In the Wake of the Bounty
I Adore You
Murder at Monte Carlo
The Case of the Curious Bride
Don’t Bet on Blondes
The Green Light
The Prince and the Pauper
The Perfect Specimen
Four’s a Crowd
Footsteps in the Dark
Edge of Darkness
Thank Your Lucky Stars
Never Say Goodbye
It’s a Great Feeling
That Forsyte Woman
Adventures of Captain Fabian
Against All Flags
The Master of Ballantrae
The Story of William Tell
Lilacs in the Spring
The Dark Avenger Note: This film is elsewhere titled, “The Warriors”
The Big Boodle
The Sun Also Rises
Too Much, Too Soon
The Roots of Heaven
Cuban Rebel Girls
Errol Flynn was never nominated for an Academy Award.
Errol Flynn: Learn more about him, review his filmography and more
Errol Flynn was born in 1909 to parents Theodore Flynn, a respected biologist, and Marrelle Young, an adventurous young woman. Young Flynn was a rambunctious child who could be counted on to find trouble. Errol managed to have himself thrown out of every school he was enrolled in. After being expelled from school in 1926, he spent the next five years oscillating between the New Guinea frontier territory and Sydney.
Australian filmmaker Charles Chauvel was making a film about the Mutiny on the Bounty, In the Wake of the Bounty (1933), a combination of dramatic re-enactments of the mutiny and a documentary on present-day Pitcairn Island. Chauvel was looking for someone to play the role of Fletcher Christian. There are different stories how Errol Flynn was cast. According to one, Chauvel saw his picture in an article about a yacht wreck involving Flynn. The most popular account is that he was discovered by cast member John Warwick. The film was not a strong success at the box office, but it was the lead role and seemed to ignite Flynn’s interest in acting. In late 1933 he went to Great Britain to pursue a career in acting.
Flynn got work as an extra in a film, I Adore You (1933), produced by Irving Asher for Warner Bros. Flynn soon secured a job with the Northampton Repertory Company at the town’s Royal Theatre (now part of Royal & Derngate), where he worked and received his training as a professional actor for seven months. Northampton is home to an art-house cinema named after him, the Errol Flynn Filmhouse.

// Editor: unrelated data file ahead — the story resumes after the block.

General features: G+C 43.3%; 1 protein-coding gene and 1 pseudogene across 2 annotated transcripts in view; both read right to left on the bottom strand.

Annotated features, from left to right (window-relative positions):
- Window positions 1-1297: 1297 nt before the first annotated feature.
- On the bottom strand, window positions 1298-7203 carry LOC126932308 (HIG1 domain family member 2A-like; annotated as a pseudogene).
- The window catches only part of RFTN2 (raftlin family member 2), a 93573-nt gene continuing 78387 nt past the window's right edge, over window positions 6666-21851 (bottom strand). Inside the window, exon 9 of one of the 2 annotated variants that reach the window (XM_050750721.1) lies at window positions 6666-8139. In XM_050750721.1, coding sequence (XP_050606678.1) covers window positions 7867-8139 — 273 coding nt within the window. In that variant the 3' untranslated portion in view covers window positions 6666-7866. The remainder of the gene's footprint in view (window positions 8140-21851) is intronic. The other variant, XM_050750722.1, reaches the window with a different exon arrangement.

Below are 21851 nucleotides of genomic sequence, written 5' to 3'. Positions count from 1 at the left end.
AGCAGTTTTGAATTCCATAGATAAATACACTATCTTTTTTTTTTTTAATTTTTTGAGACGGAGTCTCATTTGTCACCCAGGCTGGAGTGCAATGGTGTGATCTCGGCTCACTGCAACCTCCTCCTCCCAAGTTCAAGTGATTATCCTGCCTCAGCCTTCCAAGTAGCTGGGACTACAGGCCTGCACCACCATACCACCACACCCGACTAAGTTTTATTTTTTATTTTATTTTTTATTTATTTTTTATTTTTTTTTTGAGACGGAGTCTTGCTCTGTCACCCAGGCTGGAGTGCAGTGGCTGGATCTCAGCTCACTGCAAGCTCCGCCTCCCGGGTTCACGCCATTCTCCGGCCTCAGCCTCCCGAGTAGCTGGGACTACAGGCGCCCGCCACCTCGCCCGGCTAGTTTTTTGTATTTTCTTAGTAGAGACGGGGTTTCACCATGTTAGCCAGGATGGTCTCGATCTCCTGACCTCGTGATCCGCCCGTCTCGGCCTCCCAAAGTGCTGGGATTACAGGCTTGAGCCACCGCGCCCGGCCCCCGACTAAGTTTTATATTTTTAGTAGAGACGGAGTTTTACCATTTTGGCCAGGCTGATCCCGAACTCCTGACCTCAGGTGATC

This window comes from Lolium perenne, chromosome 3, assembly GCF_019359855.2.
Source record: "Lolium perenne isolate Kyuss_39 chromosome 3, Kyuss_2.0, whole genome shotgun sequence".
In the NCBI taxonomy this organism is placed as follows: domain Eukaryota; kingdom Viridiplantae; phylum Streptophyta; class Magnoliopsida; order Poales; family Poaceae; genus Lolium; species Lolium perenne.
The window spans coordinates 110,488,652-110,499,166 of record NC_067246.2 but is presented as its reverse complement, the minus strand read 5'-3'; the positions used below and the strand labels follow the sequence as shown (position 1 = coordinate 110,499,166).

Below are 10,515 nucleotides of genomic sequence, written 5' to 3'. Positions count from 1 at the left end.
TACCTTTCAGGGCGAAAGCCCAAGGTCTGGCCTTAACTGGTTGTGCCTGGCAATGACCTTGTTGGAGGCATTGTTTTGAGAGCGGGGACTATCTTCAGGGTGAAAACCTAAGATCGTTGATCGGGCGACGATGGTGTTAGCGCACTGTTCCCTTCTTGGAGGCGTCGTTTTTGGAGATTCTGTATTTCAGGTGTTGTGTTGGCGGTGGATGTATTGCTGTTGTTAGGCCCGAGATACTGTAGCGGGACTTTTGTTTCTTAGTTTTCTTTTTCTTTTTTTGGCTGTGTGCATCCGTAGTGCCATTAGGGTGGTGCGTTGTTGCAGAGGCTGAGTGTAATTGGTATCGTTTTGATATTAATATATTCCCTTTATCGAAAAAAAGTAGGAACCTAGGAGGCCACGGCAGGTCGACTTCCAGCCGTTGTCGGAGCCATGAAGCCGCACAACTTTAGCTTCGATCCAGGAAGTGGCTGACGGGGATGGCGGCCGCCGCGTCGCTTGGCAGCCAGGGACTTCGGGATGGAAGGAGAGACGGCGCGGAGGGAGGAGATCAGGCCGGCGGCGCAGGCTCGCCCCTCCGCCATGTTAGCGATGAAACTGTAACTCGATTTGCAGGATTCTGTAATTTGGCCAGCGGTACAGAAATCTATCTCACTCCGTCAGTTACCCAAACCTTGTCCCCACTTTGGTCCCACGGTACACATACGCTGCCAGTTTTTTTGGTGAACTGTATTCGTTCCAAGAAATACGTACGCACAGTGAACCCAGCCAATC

He performed at the 1934 Malvern Festival and in Glasgow, and briefly in London’s West End.
In 1934 Flynn was dismissed from Northampton Rep. after he threw a female stage manager down a stairwell. He returned to London. Asher cast him as the lead in Murder at Monte Carlo, a “quota quickie” made by Warner Brothers at their Teddington Studios in Middlesex. The movie was not widely seen (it is currently a lost film)), but Asher was enthusiastic about Flynn’s performance and cabled Warner Bros in Hollywood, recommending him for a contract. Executives agreed, and Flynn was sent out to Los Angeles.
On the ship from London, Flynn met (and eventually married) Lili Damita, an actress five years his senior whose contacts proved valuable when Flynn arrived in Los Angeles. Warner Bros publicity described him as an “Irish leading man of the London stage”.
His first appearance was a small role in The Case of the Curious Bride (1935). Flynn had two scenes, one as a corpse and one in flashback. His next part was slightly bigger, in Don’t Bet on Blondes (1935), a B-picture screwball comedy.
Warner Bros were preparing a big budget swashbuckler movie, Captain Blood (1935), based on the novel by Rafael Sabatini and directed by Michael Curtiz. They originally intended to cast Robert Donat but he turned down the role. Warner Bros. considered a number of other actors, including Leslie Howard and conducted screen tests of those they had under contract, such as Flynn. The tests were impressive and Warner Bros. decided to cast Flynn in the lead, opposite Olivia de Havilland. The resulting movie was a magnificent success for the studio and Flynn and a new star was launched.
Flynn had been selected to support Frederic March in Anthony Adverse (1936) but public response to Captain Blood was so enthusiastic that Warner Bros. instead reunited him with de Havilland and Curtiz in another adventure tale, this time one set in British India, The Charge of the Light Brigade (1936). It was another big hit.